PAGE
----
02 November 2011

when the moon hits your eye, like a big pizza pie...

I've made pizza bases before. I've blogged about making pizza bases before. Heck, I've already blogged the exact recipe for this pizza base before. But this weekend, the pizza-making took on a whole new dimension, so much so that re-bloggery was imperative. The yeast was spongey like sea foam, the dough more than doubled in size and had the elastic quality that every pizza maker strives for.

As I said, this recipe ain't new, but for the first time in my pizza-making career, the dough just seemed to do absolutely everything it was supposed to. All the pizzas in the past have been wicked, but this one was sublime. Nir-freaking-vana my friends. I'd like to think it was me and my general awesomeness that made the difference, but I think it was more the pizza-making partnership with my sous chef KB (said rather tongue and cheek, given it was he who prepared the frothy yeasty goodness which forms the foundation of a winning dough).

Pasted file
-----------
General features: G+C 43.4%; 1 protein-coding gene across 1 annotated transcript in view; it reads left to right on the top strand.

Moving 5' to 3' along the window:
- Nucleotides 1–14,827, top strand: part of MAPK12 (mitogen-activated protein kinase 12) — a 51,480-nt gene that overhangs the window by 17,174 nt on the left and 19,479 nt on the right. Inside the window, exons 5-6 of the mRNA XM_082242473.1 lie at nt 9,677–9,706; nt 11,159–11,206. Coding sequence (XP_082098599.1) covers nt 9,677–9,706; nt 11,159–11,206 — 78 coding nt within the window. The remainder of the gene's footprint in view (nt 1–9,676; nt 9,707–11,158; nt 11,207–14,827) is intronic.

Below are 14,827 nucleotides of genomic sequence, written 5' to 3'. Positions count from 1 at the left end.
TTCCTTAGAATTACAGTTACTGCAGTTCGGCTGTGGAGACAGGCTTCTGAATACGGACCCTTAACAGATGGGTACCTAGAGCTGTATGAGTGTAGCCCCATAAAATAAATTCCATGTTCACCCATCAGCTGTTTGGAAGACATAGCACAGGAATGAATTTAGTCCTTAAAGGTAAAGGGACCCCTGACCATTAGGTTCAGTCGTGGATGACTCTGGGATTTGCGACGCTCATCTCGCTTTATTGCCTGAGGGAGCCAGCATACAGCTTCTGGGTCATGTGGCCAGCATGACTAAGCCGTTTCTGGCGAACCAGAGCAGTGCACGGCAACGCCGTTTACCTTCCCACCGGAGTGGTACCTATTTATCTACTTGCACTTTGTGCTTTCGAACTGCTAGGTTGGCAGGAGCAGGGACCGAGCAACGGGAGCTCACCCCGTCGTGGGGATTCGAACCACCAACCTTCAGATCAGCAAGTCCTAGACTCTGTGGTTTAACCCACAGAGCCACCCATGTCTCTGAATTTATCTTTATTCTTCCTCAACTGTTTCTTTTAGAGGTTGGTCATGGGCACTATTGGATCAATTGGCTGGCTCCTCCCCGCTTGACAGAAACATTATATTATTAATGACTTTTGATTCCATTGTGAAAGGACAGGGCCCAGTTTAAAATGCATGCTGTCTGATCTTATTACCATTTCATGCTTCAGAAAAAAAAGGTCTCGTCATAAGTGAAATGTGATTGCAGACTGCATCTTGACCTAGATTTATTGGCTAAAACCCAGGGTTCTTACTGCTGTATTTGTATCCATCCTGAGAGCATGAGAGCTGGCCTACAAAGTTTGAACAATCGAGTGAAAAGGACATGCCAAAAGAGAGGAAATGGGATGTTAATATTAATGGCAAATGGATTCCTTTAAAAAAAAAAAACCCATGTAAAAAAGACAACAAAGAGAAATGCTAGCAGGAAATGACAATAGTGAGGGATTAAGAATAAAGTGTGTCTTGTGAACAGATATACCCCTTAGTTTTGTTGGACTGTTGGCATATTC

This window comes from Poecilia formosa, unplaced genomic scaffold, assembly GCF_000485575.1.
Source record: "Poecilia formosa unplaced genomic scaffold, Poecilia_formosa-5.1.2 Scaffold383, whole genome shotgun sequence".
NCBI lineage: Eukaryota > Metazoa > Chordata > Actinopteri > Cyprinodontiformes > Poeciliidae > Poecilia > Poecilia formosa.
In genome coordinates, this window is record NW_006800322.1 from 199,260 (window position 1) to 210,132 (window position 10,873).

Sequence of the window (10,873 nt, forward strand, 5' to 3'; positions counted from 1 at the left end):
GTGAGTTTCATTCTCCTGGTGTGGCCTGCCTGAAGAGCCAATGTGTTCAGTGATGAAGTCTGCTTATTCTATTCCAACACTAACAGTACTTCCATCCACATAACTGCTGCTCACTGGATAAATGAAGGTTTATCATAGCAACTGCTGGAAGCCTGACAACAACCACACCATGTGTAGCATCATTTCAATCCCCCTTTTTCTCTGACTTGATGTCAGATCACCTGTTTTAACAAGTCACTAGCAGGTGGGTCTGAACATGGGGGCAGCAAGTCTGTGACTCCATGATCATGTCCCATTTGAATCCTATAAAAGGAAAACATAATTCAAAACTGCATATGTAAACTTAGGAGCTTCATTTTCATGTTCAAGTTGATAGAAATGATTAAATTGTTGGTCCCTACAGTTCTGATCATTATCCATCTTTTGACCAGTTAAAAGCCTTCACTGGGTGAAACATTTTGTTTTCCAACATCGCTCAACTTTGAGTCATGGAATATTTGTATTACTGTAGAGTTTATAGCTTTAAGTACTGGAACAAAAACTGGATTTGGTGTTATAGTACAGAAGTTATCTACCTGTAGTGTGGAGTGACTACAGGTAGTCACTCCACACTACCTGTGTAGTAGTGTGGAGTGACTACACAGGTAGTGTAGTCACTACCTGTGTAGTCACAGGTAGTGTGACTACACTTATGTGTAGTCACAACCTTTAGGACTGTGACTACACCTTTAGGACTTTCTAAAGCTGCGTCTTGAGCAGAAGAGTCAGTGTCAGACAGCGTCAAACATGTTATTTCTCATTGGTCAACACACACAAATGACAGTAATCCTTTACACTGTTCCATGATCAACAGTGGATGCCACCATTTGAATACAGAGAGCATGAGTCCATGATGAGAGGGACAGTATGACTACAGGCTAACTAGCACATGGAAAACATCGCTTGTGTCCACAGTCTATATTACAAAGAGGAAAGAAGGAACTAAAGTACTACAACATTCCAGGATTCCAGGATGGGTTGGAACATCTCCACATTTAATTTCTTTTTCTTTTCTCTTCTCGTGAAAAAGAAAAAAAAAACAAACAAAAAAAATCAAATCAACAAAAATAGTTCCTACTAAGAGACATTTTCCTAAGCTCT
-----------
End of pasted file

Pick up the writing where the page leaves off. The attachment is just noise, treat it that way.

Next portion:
From the moment I set eyes (in complete astonishment, I'd never seen yeast activate like this before) on the mixing bowl, I knew this was the dough for visual documentation. So, without further bleeting on, here follows a pictorial guide to pizza greatness. Thanks to both KB and Mac, the dog who tried to help, by licking up the excess flour.

1 and 1/2 cups warm water
7 g active dry yeast
1 tsp sugar (or thereabouts)
500 g flour
1 tsp salt
3 tbsp olive oil
extra olive oil, for brushing crusts
parmesan, for crusts (optional)
tomato paste / satay paste (or others, such as BBQ sauce etc)

The step-by-step method can be found at the link at the beginning of this entry. What follows is a pictorial of how the pizza-making process is done. Oh, and to get your frothy yeast into super-risen dough - pour the yeast mix into the flour/salt/oil in a food processor. Mix until it forms a ball and pulls away from the sides. Return to well-oiled bowl, cover with damp teatowel and place somewhere warm for 45 minutes. I preheat the oven a little, then turn it off. No drafts, works well. Buon appetito!!!

NB: It's a good idea to get the toppings all ready to go while the dough is rising. Once you've got your dough flattened into bases, you want to top them asap, 'cause otherwise the dough will start to rise again and you could end up with fluffy, thick pizzas, instead of thin, pizzary goodness. Enjoy!!